It’s about creating characters you care about and then doing shit things to them.
DK emphasised just how hard it is to write a good script. A lot of the scripts were rewritten and rewritten. It was very collaborative – this is a huge part of the process. Trying to get it better and better with every draft.
MM: rehearses every scene with the actors, a chance for the actors to experiment in a protected atmosphere. Important that the actors have access to the writer at this point – but also that the writer is not always there at rehearsals.
The characters were really fully-formed on the page – although actors always bring something to the characters that will change and develop them further. Eg Becky wasn’t Welsh in the script, and Fiona O’Shaugnessy brought so much of herself to Jessica.
He observed that a lot of the scripts is Dennis having a debate with himself, trying to work things out. Characters that are quite muddled in their thinking, but they work. The audience have to work quite hard to define them, which feels quite characteristic of the series as a whole.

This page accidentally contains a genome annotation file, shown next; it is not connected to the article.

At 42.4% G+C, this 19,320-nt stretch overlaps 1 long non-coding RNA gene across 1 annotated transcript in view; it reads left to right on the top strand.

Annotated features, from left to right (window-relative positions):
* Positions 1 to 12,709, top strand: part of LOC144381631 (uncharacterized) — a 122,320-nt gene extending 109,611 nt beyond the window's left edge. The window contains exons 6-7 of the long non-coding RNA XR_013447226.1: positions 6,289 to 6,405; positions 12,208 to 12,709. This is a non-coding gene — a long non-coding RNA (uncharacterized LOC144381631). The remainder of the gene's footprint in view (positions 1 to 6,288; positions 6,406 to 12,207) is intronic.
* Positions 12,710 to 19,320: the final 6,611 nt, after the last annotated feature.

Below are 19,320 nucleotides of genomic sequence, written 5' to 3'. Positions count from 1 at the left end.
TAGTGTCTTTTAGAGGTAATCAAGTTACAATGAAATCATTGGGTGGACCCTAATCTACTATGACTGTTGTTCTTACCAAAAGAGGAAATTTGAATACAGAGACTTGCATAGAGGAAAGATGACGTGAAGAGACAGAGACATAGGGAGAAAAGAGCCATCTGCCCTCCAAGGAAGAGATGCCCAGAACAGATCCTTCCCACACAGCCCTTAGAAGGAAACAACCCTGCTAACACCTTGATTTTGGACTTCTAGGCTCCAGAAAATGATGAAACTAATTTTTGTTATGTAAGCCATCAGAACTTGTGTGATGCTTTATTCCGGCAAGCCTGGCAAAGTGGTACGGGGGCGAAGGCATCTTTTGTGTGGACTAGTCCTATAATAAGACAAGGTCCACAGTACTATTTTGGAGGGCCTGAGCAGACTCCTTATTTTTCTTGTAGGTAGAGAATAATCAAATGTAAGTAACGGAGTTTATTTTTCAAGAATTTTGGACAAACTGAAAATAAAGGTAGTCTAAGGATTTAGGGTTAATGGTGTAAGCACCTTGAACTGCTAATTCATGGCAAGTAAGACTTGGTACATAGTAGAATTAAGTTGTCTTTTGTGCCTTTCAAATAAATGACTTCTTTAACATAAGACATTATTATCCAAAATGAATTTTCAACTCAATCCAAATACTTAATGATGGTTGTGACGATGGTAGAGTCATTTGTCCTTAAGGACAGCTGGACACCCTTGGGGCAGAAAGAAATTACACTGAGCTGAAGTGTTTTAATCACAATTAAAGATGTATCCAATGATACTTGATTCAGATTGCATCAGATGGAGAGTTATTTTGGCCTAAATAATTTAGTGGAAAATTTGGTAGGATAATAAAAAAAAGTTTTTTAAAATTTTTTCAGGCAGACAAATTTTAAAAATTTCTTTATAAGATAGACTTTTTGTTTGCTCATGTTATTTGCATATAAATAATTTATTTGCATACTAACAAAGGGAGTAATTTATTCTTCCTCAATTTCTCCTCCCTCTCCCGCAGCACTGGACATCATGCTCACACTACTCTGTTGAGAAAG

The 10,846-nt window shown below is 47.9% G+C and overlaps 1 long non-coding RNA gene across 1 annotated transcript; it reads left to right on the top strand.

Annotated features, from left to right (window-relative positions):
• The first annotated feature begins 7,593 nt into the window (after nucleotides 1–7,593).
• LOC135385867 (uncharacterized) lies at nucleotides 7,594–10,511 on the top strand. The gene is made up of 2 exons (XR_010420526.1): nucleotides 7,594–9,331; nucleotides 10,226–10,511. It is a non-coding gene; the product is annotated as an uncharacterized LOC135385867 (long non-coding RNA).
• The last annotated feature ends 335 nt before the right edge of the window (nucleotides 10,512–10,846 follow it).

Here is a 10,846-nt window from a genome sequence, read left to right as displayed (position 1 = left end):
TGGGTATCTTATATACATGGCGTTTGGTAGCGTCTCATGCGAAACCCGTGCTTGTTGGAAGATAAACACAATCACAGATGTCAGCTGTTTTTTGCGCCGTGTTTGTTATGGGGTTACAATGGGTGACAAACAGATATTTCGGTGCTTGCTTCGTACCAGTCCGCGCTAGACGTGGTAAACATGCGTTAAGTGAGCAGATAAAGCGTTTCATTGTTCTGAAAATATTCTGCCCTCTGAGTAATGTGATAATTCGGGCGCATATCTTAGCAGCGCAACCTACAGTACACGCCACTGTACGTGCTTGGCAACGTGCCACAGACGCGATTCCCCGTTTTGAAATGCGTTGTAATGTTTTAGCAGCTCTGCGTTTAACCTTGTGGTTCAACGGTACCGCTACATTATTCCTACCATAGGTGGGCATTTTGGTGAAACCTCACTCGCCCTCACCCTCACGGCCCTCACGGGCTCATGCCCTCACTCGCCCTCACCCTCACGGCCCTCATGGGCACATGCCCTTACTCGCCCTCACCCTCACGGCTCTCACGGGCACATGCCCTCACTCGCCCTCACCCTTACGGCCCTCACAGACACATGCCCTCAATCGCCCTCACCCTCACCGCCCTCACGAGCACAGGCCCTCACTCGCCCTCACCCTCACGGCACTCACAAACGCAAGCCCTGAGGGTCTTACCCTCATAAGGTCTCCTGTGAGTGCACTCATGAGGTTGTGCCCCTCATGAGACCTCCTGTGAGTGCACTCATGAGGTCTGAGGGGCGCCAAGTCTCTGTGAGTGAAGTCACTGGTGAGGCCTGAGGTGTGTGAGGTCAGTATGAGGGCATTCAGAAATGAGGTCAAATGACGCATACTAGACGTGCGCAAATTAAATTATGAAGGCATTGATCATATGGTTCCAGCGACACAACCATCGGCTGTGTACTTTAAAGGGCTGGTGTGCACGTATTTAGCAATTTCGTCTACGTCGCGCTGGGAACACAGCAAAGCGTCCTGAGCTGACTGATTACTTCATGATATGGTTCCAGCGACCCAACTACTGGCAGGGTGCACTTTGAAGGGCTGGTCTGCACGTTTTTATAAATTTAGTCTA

DK: A lot of the scripts went through a lot of re-writing.
Notes: as a writer he feels collaboration is really useful. Very happy to take on a lot of the really good ideas he’s given – it’s his name on the script wherever the good ideas come from! ‘It can be very emotional taking notes…but if you’re working with good people, it’s valuable.’
‘If you compromise now you will compromise all through your career.’
‘Our job is to fight for the best version of the show. But with the collaborations you can end up with something that is better than it would have been.’
‘I only have notes in meetings – I have to understand where the notes are coming from, to interrogate them. I can’t do that with written notes.’